Theming Semantic UI with create-react-app

Semantic UI’s default styling is great, but it’s not the end-all/be-all of web design. Semantic’s versatility in terms of build options is great for quickly deploying something beautiful, but it’s confusing when you want to customize it with your own fonts/colors/etc.

This blog post contains the recipe I used for going from default Semantic UI settings to a “Hello World” page using Arial instead of Lato as the site-wide font- kind of a “Hello World” for styling. It assumes you already have experience deploying React apps with create-react-app and have some familiarity with Semantic UI.

Create the React App

Run create-react-app to build your basic front-end. Nothing unusual here.

Install Gulp

Gulp is Semantic UI’s task runner. In layman’s terms: when you customize your Semantic Build, Gulp will merge and minify it into semantic.min.css, etc. so your app can refer to a single file for custom styling or other tweaks.

Run npm install gulp to install it.

Install Semantic UI

Semantic has various configurations of how to do this, depending on your level of customization.

Run npm install semantic-ui-react to use Semantic as a library of React components.

Run npm install semantic-ui to deploy a fully-customizable Semantic build. The docs suggest doing a yarn add instead of npm install, but Yarn failed to actually install Semantic (it’s a known issue right now).

Choose Express Setup when Semantic prompts you. The create-react-app build right now requires you to install Semantic UI in your project’s example-app/src/ directory (as opposed to your root example-app/ directory, which is the Automatic install setting).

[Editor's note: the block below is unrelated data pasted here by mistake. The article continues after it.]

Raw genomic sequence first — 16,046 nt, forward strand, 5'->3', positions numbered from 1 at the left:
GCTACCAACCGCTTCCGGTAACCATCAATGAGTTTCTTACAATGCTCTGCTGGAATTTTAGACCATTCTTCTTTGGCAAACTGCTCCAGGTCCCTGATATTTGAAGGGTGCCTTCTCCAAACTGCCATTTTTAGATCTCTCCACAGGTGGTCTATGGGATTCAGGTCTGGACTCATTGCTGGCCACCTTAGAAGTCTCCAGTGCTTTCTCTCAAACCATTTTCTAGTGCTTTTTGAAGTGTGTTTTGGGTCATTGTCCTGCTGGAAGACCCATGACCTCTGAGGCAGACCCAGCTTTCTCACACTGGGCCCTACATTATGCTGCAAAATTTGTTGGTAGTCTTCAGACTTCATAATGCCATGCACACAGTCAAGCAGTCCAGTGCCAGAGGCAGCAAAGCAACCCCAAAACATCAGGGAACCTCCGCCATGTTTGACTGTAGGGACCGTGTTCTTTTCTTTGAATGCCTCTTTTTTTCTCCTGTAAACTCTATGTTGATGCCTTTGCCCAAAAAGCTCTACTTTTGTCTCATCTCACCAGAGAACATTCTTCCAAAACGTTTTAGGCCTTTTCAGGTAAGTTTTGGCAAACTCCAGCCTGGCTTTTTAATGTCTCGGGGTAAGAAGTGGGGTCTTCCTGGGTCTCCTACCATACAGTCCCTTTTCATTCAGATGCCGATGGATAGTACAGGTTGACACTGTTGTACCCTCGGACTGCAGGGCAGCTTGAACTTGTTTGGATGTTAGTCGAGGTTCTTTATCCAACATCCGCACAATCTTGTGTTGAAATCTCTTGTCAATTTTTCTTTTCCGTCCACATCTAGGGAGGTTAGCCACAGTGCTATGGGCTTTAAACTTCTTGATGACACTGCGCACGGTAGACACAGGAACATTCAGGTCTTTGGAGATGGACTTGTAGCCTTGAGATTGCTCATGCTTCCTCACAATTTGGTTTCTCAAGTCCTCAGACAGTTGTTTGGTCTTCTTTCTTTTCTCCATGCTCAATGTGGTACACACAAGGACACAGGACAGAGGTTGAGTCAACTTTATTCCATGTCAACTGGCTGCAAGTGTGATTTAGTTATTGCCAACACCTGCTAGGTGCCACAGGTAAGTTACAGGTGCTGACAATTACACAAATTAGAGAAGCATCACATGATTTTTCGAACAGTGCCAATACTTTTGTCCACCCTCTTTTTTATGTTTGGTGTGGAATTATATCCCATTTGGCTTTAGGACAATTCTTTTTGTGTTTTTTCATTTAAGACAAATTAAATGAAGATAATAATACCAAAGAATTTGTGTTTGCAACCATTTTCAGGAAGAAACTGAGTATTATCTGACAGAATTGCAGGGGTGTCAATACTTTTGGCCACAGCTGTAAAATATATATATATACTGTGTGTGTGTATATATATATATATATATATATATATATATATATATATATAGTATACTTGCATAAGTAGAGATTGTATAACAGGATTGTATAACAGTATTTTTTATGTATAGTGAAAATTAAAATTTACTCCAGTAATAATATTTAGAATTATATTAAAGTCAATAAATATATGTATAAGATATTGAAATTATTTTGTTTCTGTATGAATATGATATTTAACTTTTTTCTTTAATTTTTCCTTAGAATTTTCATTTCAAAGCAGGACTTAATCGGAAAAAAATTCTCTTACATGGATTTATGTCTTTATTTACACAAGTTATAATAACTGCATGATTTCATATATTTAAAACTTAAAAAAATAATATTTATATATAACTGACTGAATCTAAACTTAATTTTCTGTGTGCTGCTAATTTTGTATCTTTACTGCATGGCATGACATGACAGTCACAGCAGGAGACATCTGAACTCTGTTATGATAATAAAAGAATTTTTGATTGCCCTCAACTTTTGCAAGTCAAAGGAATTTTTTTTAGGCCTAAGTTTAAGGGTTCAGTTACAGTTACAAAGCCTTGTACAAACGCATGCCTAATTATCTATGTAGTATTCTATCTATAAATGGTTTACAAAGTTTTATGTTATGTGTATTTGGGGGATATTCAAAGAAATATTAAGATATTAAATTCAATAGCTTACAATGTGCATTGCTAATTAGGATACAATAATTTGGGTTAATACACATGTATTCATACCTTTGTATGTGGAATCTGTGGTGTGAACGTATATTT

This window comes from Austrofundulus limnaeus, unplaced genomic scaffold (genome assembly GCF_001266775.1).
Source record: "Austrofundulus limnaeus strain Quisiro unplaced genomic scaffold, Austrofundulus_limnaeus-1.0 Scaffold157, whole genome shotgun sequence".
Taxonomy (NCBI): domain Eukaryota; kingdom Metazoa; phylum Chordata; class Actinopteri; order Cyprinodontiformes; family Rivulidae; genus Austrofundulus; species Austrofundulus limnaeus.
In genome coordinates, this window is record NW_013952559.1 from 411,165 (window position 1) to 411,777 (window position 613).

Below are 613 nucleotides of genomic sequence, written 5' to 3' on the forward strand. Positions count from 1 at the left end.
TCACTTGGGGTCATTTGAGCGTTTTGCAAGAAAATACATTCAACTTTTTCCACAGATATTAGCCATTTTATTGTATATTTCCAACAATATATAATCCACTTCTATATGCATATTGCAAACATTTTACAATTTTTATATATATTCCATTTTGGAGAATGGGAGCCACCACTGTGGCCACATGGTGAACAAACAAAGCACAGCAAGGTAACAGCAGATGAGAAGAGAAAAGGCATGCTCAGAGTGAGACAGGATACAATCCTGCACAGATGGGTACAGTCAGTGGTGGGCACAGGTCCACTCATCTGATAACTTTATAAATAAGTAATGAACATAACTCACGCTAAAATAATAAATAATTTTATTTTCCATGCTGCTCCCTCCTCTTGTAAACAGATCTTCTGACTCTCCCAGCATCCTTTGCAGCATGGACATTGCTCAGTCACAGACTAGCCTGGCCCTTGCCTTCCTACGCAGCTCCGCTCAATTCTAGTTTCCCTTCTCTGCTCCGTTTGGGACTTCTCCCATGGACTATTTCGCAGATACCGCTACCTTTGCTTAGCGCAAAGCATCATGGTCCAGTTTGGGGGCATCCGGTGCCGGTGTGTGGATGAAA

Semantic UI needs to live inside example-app/src/semantic/ because your create-react-app instance won’t have permission to look outside the example-app/src/ directory.

Build Your Semantic Library

Run gulp build inside example-app/src/semantic/ to create your default Semantic install.

Run gulp watch inside example-app/src/semantic/ to have Gulp automatically update Semantic when you make changes to your theme.

Customize your Site theme

Now we’re operating within example-app/src/semantic/. The docs can get confusing because Semantic UI has its own /src/ directory as well. For brevity at this point, keep in mind when I refer to /semantic/src/ I’m talking about example-app/src/semantic/src.

You can customize the site theme at src/site/. This can be confusing because you’d think your theming should take place in src/themes/ cuz logic.

Without diving down a rabbit hole about theming options, I choose to customize the site theme because it has the final say on how your CSS comes out. The site theme overrides everything that comes before it.

Inside /site/globals/ you’ll find a file called site.variables, which is where we’ll finally change some base styles.

Drop in this snippet to change the theme font to Arial:

@emSize: 13px;
@fontSize: 13px;
@fontName: 'Arial';

Import Semantic UI CSS

Within your app’s src/index.js file, add the following import line:

import './semantic/dist/semantic.min.css';

This is the minified CSS file your Gulp task runner will build whenever you make changes to your site theme.